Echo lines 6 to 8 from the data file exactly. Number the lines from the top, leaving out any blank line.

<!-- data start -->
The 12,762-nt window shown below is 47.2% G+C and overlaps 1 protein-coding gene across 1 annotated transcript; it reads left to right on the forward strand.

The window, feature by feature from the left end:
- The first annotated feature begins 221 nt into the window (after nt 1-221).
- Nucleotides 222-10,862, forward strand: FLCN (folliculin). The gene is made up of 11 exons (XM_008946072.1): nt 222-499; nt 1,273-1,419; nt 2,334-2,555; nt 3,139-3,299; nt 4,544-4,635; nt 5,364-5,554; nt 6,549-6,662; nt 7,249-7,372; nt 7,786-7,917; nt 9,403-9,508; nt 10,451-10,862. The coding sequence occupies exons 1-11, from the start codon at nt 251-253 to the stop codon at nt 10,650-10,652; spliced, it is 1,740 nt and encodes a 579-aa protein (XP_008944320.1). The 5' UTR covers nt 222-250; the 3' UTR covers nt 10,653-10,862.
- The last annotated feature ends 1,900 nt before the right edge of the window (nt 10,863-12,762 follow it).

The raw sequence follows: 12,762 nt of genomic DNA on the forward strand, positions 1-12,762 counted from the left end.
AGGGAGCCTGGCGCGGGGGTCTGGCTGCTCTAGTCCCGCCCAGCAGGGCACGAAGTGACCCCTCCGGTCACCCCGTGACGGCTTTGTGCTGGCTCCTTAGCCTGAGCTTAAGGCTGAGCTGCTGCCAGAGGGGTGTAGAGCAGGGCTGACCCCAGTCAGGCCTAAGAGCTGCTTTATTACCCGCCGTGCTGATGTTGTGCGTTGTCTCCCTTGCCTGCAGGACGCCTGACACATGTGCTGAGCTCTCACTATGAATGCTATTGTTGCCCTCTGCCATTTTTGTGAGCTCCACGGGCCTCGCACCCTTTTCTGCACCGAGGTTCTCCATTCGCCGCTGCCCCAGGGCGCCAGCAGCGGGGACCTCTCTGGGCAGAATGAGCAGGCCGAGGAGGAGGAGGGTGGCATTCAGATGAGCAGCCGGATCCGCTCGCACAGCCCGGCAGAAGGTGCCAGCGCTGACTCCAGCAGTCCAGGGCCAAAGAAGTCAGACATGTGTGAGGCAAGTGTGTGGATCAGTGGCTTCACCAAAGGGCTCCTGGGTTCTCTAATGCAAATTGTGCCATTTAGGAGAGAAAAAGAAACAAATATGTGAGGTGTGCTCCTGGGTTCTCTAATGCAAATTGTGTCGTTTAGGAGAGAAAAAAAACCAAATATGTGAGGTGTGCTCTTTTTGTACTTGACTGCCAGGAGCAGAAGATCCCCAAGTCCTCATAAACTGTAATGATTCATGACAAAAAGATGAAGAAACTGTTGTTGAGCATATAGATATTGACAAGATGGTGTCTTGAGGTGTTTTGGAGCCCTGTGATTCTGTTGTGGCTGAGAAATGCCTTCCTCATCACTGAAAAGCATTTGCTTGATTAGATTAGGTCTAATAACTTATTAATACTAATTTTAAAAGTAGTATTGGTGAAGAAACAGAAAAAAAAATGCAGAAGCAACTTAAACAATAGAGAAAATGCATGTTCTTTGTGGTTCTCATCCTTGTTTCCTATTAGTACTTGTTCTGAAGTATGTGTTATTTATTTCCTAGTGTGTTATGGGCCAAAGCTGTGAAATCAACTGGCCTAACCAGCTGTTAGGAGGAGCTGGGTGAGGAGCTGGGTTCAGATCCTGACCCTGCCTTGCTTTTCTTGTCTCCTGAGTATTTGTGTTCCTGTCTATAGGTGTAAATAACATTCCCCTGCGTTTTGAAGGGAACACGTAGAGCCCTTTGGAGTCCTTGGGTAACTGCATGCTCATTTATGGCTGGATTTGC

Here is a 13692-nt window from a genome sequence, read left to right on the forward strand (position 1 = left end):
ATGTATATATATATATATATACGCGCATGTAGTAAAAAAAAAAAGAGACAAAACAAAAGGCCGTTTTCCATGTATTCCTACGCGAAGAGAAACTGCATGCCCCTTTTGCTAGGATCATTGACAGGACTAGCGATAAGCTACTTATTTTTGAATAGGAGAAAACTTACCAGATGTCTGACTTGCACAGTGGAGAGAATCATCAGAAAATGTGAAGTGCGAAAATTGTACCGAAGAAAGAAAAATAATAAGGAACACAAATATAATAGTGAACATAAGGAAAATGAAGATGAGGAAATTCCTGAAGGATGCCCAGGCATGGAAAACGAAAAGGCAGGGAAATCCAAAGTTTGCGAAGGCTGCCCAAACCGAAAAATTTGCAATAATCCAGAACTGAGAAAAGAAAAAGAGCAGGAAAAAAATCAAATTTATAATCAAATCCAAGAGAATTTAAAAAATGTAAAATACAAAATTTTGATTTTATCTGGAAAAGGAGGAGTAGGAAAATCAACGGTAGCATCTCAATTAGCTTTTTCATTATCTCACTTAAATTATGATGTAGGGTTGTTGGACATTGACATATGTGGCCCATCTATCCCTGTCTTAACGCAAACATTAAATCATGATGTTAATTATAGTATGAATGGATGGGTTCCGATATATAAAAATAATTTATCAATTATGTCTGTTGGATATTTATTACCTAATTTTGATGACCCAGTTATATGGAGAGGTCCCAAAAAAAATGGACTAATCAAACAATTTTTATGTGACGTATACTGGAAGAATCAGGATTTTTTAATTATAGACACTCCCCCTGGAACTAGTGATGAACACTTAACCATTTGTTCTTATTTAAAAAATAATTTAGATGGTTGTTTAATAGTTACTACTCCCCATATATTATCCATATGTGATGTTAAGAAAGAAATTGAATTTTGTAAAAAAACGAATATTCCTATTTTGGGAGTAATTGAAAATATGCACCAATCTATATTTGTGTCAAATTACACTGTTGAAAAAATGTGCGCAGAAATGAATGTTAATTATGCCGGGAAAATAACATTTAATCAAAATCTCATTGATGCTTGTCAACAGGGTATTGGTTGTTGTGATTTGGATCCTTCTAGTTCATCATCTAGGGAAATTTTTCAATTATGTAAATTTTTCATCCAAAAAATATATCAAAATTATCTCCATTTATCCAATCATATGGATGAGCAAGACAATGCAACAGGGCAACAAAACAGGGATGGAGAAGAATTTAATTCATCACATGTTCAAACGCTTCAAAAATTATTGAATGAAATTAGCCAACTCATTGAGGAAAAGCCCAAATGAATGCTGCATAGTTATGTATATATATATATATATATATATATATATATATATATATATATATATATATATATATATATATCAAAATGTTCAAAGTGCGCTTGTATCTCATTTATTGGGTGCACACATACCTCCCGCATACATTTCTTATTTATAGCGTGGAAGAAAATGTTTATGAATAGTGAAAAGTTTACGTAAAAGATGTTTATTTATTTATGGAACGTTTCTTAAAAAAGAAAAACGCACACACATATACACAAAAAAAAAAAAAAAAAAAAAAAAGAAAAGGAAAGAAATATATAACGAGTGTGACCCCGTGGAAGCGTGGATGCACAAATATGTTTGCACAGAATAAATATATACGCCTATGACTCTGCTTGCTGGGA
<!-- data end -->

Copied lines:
The raw sequence follows: 12,762 nt of genomic DNA on the forward strand, positions 1-12,762 counted from the left end.
AGGGAGCCTGGCGCGGGGGTCTGGCTGCTCTAGTCCCGCCCAGCAGGGCACGAAGTGACCCCTCCGGTCACCCCGTGACGGCTTTGTGCTGGCTCCTTAGCCTGAGCTTAAGGCTGAGCTGCTGCCAGAGGGGTGTAGAGCAGGGCTGACCCCAGTCAGGCCTAAGAGCTGCTTTATTACCCGCCGTGCTGATGTTGTGCGTTGTCTCCCTTGCCTGCAGGACGCCTGACACATGTGCTGAGCTCTCACTATGAATGCTATTGTTGCCCTCTGCCATTTTTGTGAGCTCCACGGGCCTCGCACCCTTTTCTGCACCGAGGTTCTCCATTCGCCGCTGCCCCAGGGCGCCAGCAGCGGGGACCTCTCTGGGCAGAATGAGCAGGCCGAGGAGGAGGAGGGTGGCATTCAGATGAGCAGCCGGATCCGCTCGCACAGCCCGGCAGAAGGTGCCAGCGCTGACTCCAGCAGTCCAGGGCCAAAGAAGTCAGACATGTGTGAGGCAAGTGTGTGGATCAGTGGCTTCACCAAAGGGCTCCTGGGTTCTCTAATGCAAATTGTGCCATTTAGGAGAGAAAAAGAAACAAATATGTGAGGTGTGCTCCTGGGTTCTCTAATGCAAATTGTGTCGTTTAGGAGAGAAAAAAAACCAAATATGTGAGGTGTGCTCTTTTTGTACTTGACTGCCAGGAGCAGAAGATCCCCAAGTCCTCATAAACTGTAATGATTCATGACAAAAAGATGAAGAAACTGTTGTTGAGCATATAGATATTGACAAGATGGTGTCTTGAGGTGTTTTGGAGCCCTGTGATTCTGTTGTGGCTGAGAAATGCCTTCCTCATCACTGAAAAGCATTTGCTTGATTAGATTAGGTCTAATAACTTATTAATACTAATTTTAAAAGTAGTATTGGTGAAGAAACAGAAAAAAAAATGCAGAAGCAACTTAAACAATAGAGAAAATGCATGTTCTTTGTGGTTCTCATCCTTGTTTCCTATTAGTACTTGTTCTGAAGTATGTGTTATTTATTTCCTAGTGTGTTATGGGCCAAAGCTGTGAAATCAACTGGCCTAACCAGCTGTTAGGAGGAGCTGGGTGAGGAGCTGGGTTCAGATCCTGACCCTGCCTTGCTTTTCTTGTCTCCTGAGTATTTGTGTTCCTGTCTATAGGTGTAAATAACATTCCCCTGCGTTTTGAAGGGAACACGTAGAGCCCTTTGGAGTCCTTGGGTAACTGCATGCTCATTTATGGCTGGATTTGC

Here is a 13692-nt window from a genome sequence, read left to right on the forward strand (position 1 = left end):